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Post-Truth Phenomenon in the light of critical perspectivism


Post-Truth Phenomenon in the light of critical perspectivism

In cooperation with Foundation, the Hungarian artist Áron Kútvölgyi-Szabó spends the months of October and November 2021 as Q21 Artist-in-Residence in the MuseumsQuartier Wien. He works in the fields of installation, media art and artistic research. For Vienna Art Week, Sabine Winkler talked with him about his recent projects.

Sabine Winkler: In your artistic and scientific work you deal with post-truth phenomena, alternative facts and conspiracy theories, the question of how knowledge or meaning is generated and what role the relationship between images and spatial consciousness plays in this process. In your studies you investigate how our world view and convictions, often based on cognitive distortions, emerge, and how parallel narratives become effective. How does your method of critical perspectivism work?

Áron Kútvölgyi Szabó: Perspectivism is an approach in which the handling of images does not neglect the original spatial context and is aware of the defective and arbitrary nature of image-based sources. It’s critical towards the inner logic of images and the way this is exploited, either unconsciously or with nefarious intentions. Since it is deeply intertwined with both our language and the way we think, it applies not just to the directly visual but to mental images as well. It allows us to understand why someone is seeing or presenting a thing in a particular way, and why someone might want to avoid certain angles or aspects. In this regard I find the practice of Forensic Architecture truly inspiring, they deal with fragmented sources with the necessary spatial awareness, while reconstructing a scene. They cross-reference all the available sources from the image/data complex until they achieve a coherent spatial model that all the two-dimensional evidence can fit into and correlate reciprocally. This inner consistency is the key to achieving a meaningful conclusion, where the debate over the competing interpretations can finally settle.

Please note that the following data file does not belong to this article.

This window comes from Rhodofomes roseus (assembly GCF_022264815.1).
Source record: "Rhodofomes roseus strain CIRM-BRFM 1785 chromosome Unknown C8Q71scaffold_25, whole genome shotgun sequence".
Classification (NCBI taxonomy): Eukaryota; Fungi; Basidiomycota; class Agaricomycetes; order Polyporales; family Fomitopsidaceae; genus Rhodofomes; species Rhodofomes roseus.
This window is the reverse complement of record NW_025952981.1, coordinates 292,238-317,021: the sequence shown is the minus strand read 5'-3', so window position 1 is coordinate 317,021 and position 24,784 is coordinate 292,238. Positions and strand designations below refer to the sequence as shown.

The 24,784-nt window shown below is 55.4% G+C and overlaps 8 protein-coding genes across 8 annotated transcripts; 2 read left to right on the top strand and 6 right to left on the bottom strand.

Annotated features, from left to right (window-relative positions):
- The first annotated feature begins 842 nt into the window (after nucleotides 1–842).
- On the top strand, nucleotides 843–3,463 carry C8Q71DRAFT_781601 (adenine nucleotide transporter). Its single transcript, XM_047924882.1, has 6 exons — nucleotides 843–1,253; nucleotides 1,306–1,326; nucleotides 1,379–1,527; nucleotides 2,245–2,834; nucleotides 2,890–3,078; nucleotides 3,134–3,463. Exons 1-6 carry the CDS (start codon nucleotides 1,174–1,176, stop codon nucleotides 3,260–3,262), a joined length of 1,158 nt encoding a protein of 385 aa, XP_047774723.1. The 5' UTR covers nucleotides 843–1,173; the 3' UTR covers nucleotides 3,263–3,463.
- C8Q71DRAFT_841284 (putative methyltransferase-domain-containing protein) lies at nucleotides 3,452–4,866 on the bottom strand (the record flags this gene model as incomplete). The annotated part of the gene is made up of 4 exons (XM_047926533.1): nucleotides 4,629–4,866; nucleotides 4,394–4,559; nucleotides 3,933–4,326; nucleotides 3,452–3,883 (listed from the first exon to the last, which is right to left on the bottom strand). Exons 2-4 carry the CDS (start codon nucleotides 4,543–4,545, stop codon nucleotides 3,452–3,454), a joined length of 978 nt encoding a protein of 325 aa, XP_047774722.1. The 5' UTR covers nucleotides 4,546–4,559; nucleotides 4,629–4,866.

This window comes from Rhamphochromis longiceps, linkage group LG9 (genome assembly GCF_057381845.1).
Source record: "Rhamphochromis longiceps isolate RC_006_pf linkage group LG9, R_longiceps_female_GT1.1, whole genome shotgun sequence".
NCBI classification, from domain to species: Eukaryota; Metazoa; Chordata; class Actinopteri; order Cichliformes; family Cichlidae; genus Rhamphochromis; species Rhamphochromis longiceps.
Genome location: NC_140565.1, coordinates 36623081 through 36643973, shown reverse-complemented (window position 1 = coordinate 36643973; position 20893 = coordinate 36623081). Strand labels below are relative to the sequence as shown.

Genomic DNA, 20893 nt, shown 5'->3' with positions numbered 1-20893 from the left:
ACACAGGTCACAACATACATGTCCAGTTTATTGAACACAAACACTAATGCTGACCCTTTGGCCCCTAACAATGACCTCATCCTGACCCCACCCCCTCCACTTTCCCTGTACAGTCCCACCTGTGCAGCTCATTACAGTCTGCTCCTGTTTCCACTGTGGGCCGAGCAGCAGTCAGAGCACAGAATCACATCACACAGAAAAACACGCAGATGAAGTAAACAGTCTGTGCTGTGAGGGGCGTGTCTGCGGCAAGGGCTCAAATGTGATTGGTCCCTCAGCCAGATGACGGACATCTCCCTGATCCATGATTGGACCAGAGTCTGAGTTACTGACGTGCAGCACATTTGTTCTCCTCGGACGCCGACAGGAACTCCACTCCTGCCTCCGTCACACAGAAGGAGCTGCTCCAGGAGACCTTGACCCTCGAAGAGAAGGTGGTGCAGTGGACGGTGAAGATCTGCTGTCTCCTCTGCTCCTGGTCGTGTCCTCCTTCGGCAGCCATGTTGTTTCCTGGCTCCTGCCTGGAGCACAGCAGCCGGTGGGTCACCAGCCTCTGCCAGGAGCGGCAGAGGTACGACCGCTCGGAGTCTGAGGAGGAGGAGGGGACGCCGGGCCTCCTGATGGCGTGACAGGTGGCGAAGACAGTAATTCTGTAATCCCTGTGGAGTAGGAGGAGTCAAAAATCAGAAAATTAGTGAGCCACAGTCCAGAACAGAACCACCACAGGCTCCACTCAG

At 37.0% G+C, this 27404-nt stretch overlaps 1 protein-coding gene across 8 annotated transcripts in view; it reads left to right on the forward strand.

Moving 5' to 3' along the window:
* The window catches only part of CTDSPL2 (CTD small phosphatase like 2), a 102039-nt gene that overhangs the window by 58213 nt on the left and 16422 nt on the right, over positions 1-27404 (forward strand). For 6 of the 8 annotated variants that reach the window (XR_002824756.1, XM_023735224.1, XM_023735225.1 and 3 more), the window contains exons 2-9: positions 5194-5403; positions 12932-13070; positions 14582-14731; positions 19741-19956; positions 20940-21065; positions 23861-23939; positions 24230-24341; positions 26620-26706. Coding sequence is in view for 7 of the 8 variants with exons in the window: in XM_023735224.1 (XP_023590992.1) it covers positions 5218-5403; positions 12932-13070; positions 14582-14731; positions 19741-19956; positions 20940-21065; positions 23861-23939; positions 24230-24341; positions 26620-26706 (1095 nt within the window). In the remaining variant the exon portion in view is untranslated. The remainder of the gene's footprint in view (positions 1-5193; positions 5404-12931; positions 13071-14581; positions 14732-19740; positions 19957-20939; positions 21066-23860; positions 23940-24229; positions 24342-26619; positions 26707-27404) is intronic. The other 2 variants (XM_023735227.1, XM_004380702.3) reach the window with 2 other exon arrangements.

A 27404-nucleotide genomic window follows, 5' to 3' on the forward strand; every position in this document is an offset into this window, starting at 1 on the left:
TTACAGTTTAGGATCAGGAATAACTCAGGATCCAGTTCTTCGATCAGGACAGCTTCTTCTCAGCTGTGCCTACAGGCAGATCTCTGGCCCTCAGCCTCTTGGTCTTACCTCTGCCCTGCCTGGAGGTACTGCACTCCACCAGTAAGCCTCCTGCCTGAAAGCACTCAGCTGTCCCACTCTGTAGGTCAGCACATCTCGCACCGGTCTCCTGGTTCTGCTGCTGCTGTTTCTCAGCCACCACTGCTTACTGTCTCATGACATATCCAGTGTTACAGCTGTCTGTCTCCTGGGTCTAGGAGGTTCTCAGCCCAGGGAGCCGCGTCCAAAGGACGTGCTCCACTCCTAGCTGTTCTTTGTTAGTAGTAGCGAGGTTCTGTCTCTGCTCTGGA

However, I don’t investigate case studies myself but rather experiment with spatial simulations with different approaches, be they analytical, theoretical, or metaphorical. So I can model the process of how an image is disconnecting from its genuine setting, drifting away from reality to fiction and find its place in alternative narratives. My tool set is expanding constantly with new technologies and materials, especially in the field of graphic and package design, since they are two of the main channels of influence. But in spite of that, my practice is still primarily based on mixed-media installations where the viewer can walk around the space and confront those different perspectives.

In your installations you materialise changes of perspective in spatial staging, where modules of polymorphic forms refer to structures of different pattern recognition. Which interdependencies exist between patterns of perception and perspectives, why do we recognize patterns where there are none?